These words are difficult to grasp, perhaps even more so if you do not follow Christ. Everything about our mortal selves shies away from the very thought of death, let alone unimaginable suffering to get to the point of death. Bonhoeffer uses words that one would be reluctant to put in the same sentence as suffering, let alone attribute such words to its very essence. Suffering is a ‘joy’, a ‘token of his [Christ’s] grace’, the way to partake in his ‘perfect joy and bliss of fellowship.’ The man that penned the above words would be a partaker of this perfect joy and blissful fellowship. He would join the early Christian martyrs that went before him – but would he have known this as he wrote these words? Possibly. He risked his life daily against the Nazi’s for the sake of Christ.

In his moment of mortal agony, Bonhoeffer would have had that ‘unspeakable assurance of [God’s] presence’ like those who had gone before him. As I reflect on the above words, I am encouraged that the very cross which demanded that Christ suffer for my sins, is the same cross that proves triumphant over my own suffering. The cross is triumphant – Jesus was triumphant. As the days creep closer to Good Friday this April, we remember the crucifixion of Christ. The death of Jesus triumphed over suffering and death itself. We stand forgiven and triumphant because of the cross that Christ endured for us. It should come as no surprise that we too should partake in this suffering as we walk the earth.  We suffer for Christ with full assurance knowing that he has conquered death and made a way for us into eternal life. For Bonhoeffer, death was the beginning of life.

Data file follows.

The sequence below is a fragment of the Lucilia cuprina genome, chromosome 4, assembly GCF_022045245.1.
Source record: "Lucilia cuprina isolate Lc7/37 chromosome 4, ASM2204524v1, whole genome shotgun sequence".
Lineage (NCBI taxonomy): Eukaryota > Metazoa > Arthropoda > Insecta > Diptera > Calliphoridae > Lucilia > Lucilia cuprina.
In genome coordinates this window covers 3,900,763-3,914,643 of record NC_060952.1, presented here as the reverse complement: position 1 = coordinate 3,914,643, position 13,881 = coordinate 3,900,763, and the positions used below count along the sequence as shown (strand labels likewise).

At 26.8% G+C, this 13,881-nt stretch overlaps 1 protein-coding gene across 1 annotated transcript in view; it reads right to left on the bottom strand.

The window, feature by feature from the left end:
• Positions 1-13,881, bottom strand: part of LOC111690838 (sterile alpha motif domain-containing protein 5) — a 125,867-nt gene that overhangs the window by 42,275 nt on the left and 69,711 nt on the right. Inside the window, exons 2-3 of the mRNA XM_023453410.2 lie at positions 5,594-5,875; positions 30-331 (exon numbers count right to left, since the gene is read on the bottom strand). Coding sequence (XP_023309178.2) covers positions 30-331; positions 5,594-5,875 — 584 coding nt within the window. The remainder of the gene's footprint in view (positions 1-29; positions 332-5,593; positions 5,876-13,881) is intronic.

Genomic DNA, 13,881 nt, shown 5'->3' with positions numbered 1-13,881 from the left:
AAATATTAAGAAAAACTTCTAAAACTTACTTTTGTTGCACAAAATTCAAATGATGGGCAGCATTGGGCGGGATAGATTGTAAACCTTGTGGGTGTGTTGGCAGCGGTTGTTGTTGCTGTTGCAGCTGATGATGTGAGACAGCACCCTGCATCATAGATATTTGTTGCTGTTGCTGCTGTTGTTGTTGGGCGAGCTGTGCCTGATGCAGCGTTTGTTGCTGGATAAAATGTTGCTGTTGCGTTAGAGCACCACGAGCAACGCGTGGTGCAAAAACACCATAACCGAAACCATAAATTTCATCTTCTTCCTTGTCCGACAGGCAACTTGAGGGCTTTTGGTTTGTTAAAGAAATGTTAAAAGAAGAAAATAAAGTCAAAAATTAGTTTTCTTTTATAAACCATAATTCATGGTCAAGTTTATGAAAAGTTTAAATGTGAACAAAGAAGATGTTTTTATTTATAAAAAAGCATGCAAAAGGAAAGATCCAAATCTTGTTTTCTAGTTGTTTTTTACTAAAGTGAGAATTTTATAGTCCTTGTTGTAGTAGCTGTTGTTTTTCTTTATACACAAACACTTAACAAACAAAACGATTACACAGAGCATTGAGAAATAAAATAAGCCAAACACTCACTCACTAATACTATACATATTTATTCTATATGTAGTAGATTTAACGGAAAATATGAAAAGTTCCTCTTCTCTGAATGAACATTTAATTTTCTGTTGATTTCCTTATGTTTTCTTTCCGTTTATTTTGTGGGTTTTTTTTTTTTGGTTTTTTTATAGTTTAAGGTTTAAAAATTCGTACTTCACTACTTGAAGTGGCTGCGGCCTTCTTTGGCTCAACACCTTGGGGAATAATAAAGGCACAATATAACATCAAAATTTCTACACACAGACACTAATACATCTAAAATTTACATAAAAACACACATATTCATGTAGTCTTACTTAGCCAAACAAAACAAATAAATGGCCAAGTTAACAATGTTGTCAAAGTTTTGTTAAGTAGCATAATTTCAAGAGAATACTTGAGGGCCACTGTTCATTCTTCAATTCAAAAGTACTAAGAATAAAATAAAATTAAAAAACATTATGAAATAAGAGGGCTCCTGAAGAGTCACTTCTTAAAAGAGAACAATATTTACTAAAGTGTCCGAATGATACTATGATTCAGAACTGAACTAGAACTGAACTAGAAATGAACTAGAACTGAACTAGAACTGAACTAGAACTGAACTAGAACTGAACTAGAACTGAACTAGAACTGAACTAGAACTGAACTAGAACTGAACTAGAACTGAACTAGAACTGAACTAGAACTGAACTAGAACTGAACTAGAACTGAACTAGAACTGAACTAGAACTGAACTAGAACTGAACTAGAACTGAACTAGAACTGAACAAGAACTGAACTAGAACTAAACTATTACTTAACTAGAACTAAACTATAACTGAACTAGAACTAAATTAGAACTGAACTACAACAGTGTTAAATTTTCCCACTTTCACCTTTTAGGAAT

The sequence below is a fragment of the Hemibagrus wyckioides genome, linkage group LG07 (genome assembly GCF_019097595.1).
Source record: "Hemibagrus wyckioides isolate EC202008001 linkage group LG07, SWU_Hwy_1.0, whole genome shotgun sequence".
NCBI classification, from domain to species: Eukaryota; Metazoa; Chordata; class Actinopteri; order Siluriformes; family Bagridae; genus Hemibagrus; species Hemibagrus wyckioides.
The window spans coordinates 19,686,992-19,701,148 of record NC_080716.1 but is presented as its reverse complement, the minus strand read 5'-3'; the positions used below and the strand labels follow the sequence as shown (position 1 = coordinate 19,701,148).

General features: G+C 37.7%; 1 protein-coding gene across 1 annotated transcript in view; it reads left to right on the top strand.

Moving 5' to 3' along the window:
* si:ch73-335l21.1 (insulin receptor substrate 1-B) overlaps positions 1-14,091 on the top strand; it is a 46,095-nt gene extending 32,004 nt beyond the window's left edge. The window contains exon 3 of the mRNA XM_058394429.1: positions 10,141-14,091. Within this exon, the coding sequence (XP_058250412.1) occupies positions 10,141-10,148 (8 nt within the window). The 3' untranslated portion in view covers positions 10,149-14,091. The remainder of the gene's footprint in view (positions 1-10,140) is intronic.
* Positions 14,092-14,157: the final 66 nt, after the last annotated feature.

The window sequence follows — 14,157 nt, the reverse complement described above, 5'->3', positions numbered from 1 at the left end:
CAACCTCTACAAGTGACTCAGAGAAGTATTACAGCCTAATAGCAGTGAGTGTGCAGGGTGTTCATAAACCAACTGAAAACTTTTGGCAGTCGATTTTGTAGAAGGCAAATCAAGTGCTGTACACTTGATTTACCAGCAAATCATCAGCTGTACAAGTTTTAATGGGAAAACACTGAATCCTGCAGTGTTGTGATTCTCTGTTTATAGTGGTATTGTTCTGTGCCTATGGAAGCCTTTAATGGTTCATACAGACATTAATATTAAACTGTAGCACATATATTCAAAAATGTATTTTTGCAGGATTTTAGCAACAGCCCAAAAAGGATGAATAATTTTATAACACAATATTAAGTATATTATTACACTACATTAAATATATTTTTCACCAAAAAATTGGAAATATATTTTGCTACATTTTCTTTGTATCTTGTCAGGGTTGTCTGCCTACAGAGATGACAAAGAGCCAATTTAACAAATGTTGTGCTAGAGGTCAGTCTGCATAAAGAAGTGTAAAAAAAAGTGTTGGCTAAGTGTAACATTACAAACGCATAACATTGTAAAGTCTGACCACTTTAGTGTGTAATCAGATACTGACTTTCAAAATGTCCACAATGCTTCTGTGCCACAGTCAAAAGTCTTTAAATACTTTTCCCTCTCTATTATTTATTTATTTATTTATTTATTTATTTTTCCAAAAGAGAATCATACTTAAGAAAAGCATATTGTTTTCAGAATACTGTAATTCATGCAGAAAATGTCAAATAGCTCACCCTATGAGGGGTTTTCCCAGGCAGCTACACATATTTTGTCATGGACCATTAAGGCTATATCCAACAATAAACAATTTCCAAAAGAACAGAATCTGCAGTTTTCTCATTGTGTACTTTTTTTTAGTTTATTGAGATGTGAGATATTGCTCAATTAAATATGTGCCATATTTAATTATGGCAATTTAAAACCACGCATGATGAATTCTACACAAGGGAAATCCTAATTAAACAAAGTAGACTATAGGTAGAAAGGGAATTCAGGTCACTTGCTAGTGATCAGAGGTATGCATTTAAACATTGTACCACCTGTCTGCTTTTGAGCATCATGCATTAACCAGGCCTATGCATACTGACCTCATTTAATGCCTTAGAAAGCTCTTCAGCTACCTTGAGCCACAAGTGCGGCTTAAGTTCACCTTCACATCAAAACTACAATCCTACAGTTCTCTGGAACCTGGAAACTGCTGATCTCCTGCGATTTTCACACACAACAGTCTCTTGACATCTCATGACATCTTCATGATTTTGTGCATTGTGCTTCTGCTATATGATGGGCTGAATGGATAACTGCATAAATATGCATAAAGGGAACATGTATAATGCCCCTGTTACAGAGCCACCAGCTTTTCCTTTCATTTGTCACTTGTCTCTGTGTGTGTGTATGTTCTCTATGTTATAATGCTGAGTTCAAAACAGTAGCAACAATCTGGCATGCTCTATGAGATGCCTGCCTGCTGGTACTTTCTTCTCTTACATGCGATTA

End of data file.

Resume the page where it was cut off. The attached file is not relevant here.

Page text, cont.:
What if we refuse to suffer?

We have a choice, and we can choose to ‘forfeit our fellowship’ and ‘cease to follow him’. But what does this look like? Bonhoeffer writes the following:

“If we refuse to take up our cross and submit to suffering and rejection at the hands of men, we forfeit our fellowship with Christ and have ceased to follow him. But if we lose our lives in his service and carry our cross, we shall find our lives again in the fellowship of the cross with Christ. The opposite of discipleship is to be ashamed of Christ and his cross and all the offence which the cross brings in its train.” (p.101)